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June 29, 2021

Gene fusion discovery in ultrarare tumor highlights potential therapeutic target

By Susan Murphy

A scientific investigation led by a team of researchers from Mayo Clinic's Center for Individualized Medicine reveals that an ultrarare cancer called epithelioid trophoblastic tumor (ETT), which can develop in the uterus after conception, recurrently exhibits an abnormal fusion of two genes. This fusion creates an unusual protein that triggers aggressive cell growth — the driver of cancer. 

Gavin Oliver is a Mayo Clinic principal bioinformatician who studies novel applications of omics techniques in genetic and genomic disease.

The findings, which were published in PLOS One, shed light on a potential diagnostic and therapeutic pathway for patients who have this rare cancer. The study also emphasizes the possibility of discovering hidden biomarkers and actionable therapeutic targets in other cancer types.

"Every cancer is unique, and if we can find individual markers in an exceedingly rare tumor and drive our research toward new clinical developments, it shows that as a research community, we can uncover hidden potential targets in other cancers," says Gavin Oliver, a Mayo Clinic principal bioinformatician who studies novel applications of omics techniques in genetic and genomic disease.

Gene fusion: A hidden enemy

Oliver, the lead author of the study, along with his team of researchers and pathologists, first identified the abnormal gene fusion in one U.S. case of an epithelioid trophoblastic tumor, which is part of a group of gestational trophoblastic disease that involves abnormal growth of cells inside a woman's uterus. Epithelioid trophoblastic tumors affect 1 in 500,000 pregnancies. They are poorly characterized and lack clear-cut markers.

"Targeted treatment options for ETT remain elusive," Oliver says. "ETT can appear many years after conception and can be extremely aggressive."

The team found that this unusual fusion occurred between the LPCAT1 and TERT genes. The fusion created an abnormal protein ― LPCAT1-TERT ― which caused accelerated cell growth. Oliver says that when cells multiply unchecked, it often leads to cancer.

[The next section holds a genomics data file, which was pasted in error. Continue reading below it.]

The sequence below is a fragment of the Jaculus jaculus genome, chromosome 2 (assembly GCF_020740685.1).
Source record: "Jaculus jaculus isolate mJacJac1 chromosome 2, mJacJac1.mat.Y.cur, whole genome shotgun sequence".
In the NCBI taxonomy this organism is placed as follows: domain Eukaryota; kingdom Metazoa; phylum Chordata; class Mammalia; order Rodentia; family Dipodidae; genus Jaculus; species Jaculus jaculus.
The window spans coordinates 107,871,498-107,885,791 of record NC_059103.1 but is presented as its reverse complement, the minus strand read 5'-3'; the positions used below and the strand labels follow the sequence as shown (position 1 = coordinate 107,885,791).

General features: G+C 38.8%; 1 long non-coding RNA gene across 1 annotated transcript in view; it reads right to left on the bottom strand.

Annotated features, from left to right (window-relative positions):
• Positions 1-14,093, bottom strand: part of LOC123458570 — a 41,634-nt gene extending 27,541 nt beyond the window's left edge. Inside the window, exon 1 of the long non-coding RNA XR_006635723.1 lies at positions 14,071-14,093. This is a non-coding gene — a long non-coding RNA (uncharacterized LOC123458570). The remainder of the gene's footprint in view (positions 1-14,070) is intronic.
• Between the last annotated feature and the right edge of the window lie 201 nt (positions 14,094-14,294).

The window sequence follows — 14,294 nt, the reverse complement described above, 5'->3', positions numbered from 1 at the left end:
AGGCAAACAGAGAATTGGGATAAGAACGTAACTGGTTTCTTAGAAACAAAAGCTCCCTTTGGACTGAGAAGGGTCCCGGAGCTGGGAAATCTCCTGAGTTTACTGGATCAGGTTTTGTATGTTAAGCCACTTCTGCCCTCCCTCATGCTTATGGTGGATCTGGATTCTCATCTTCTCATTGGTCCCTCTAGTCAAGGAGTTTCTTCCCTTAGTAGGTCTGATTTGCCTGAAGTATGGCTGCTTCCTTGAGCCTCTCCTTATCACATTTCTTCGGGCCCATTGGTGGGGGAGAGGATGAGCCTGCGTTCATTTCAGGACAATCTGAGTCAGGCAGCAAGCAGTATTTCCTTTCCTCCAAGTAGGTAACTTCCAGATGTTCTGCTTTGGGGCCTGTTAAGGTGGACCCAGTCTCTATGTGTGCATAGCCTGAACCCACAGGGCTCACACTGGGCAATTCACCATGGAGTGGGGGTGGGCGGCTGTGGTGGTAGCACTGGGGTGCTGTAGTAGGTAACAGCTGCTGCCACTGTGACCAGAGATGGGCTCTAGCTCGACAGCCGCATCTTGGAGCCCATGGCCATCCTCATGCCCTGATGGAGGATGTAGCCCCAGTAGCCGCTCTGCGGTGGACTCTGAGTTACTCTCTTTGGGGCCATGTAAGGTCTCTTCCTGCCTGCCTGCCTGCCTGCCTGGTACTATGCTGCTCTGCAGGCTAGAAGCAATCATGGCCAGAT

"We were further able to show that this fusion was caused by a deletion of part of the genome that usually separates the LPCAT1 and TERT genes, and that it had occurred early in the development of the tumor," Oliver explains. "The TERT gene is a well-known cancer driver."

Worldwide search for exceedingly rare tumor cases

Convinced that his fusion discovery in one rare tumor was too important to be a one-off finding, Oliver and his team began a yearslong, worldwide search for more epithelioid trophoblastic tumor cases to prove their hypothesis further. 

Among the researchers was Eric Klee, Ph.D., associate professor of Biomedical Informatics with the Center for Individualized Medicine and senior author of the study. Dr. Klee emphasizes that the team had identified multiple epithelioid trophoblastic tumor samples from major U.S. institutions, but those samples were too degraded to test.

"The rarity of the tumor and the natural tendency of archival material to degrade were huge obstacles to completion," Dr. Klee says.

The team’s rigorous investigation led them to Maternity Hospital in Kuwait, where they found an epithelioid trophoblastic tumor sample that carried the same fusion.

"Finding the fusion in that second ETT sample and subsequently proving its effects on cell growth was surprising, despite it being the basis of our scientific hypothesis," Oliver says. "This recurrence in our rare tumor and the proof it affects cell growth has potential diagnostic and therapeutic relevance that will hopefully fuel new research in this area."

Of tens of thousands of cancers that have been analyzed around the world, only a minute number of cases have been observed for similar fusions, according to Oliver. Oliver is hoping other researchers around the world will begin to routinely profile suspected epithelioid trophoblastic tumors for this fusion to advance understanding and save lives.

The Mayo study began in 2013 as part of an effort to provide the latest in genomics-based technologies to patients with advanced, treatment-resistant cancers or rare cancers with no standard of care. 

"Genomic profiling of rare or advanced treatment refractory cancers is important because they are frequently aggressive and lack standard therapeutic options, but may be amenable to treatment with repurposed existing or novel treatments," Dr. Klee explains. "We can reveal a tumor's susceptibility to these treatments by identifying the precise genomic changes in the tumor."

The Mayo researchers remain focused on investigating rare cancers and looking for significant observations about the development and chain of events that lead to other common cancers and diseases.

Tags: cancer genomics, Center for Individualized Medicine, News, precision medicine, rare disease, uterine cancer

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